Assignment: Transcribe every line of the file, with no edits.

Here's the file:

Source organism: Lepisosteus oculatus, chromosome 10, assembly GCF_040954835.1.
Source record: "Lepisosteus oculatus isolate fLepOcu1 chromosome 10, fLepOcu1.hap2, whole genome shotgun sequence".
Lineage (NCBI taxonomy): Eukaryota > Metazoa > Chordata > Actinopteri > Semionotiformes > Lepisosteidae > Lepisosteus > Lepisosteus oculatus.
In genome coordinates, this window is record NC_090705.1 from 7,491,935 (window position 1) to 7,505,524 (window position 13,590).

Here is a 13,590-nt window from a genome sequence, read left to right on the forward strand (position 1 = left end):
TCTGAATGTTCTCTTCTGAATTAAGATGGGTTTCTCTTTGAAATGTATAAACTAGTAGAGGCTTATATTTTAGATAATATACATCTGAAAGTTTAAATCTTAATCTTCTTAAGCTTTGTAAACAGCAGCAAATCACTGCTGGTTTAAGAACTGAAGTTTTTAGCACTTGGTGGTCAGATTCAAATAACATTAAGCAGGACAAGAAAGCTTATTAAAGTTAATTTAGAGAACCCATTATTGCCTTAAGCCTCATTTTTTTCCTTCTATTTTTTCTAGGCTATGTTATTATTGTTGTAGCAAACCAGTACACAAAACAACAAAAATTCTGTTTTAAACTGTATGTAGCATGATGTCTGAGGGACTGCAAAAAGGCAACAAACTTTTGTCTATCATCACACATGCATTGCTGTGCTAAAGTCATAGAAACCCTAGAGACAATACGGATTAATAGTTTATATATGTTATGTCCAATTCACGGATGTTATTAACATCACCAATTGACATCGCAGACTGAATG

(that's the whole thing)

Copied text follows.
Source organism: Lepisosteus oculatus, chromosome 10, assembly GCF_040954835.1.
Source record: "Lepisosteus oculatus isolate fLepOcu1 chromosome 10, fLepOcu1.hap2, whole genome shotgun sequence".
Lineage (NCBI taxonomy): Eukaryota > Metazoa > Chordata > Actinopteri > Semionotiformes > Lepisosteidae > Lepisosteus > Lepisosteus oculatus.
In genome coordinates, this window is record NC_090705.1 from 7,491,935 (window position 1) to 7,505,524 (window position 13,590).

Here is a 13,590-nt window from a genome sequence, read left to right on the forward strand (position 1 = left end):
TCTGAATGTTCTCTTCTGAATTAAGATGGGTTTCTCTTTGAAATGTATAAACTAGTAGAGGCTTATATTTTAGATAATATACATCTGAAAGTTTAAATCTTAATCTTCTTAAGCTTTGTAAACAGCAGCAAATCACTGCTGGTTTAAGAACTGAAGTTTTTAGCACTTGGTGGTCAGATTCAAATAACATTAAGCAGGACAAGAAAGCTTATTAAAGTTAATTTAGAGAACCCATTATTGCCTTAAGCCTCATTTTTTTCCTTCTATTTTTTCTAGGCTATGTTATTATTGTTGTAGCAAACCAGTACACAAAACAACAAAAATTCTGTTTTAAACTGTATGTAGCATGATGTCTGAGGGACTGCAAAAAGGCAACAAACTTTTGTCTATCATCACACATGCATTGCTGTGCTAAAGTCATAGAAACCCTAGAGACAATACGGATTAATAGTTTATATATGTTATGTCCAATTCACGGATGTTATTAACATCACCAATTGACATCGCAGACTGAATG